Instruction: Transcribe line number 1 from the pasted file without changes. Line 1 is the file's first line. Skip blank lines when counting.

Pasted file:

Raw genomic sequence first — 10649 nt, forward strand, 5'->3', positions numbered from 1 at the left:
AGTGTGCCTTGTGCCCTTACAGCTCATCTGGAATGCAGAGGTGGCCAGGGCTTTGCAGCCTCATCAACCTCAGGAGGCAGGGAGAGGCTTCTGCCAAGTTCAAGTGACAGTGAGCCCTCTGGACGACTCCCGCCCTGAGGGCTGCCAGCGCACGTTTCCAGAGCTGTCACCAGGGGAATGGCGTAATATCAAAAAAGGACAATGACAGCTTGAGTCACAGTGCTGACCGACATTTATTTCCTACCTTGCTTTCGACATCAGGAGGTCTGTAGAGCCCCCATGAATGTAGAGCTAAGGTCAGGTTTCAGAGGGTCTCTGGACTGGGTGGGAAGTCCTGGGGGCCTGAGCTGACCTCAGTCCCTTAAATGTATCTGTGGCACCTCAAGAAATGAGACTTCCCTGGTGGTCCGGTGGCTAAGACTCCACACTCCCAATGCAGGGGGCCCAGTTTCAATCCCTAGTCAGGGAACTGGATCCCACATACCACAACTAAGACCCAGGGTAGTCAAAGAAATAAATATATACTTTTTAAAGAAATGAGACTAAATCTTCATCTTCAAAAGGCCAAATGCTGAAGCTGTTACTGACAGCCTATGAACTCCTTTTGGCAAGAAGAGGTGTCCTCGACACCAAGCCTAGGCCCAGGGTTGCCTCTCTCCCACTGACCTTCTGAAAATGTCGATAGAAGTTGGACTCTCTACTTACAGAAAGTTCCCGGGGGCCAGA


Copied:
Raw genomic sequence first — 10649 nt, forward strand, 5'->3', positions numbered from 1 at the left: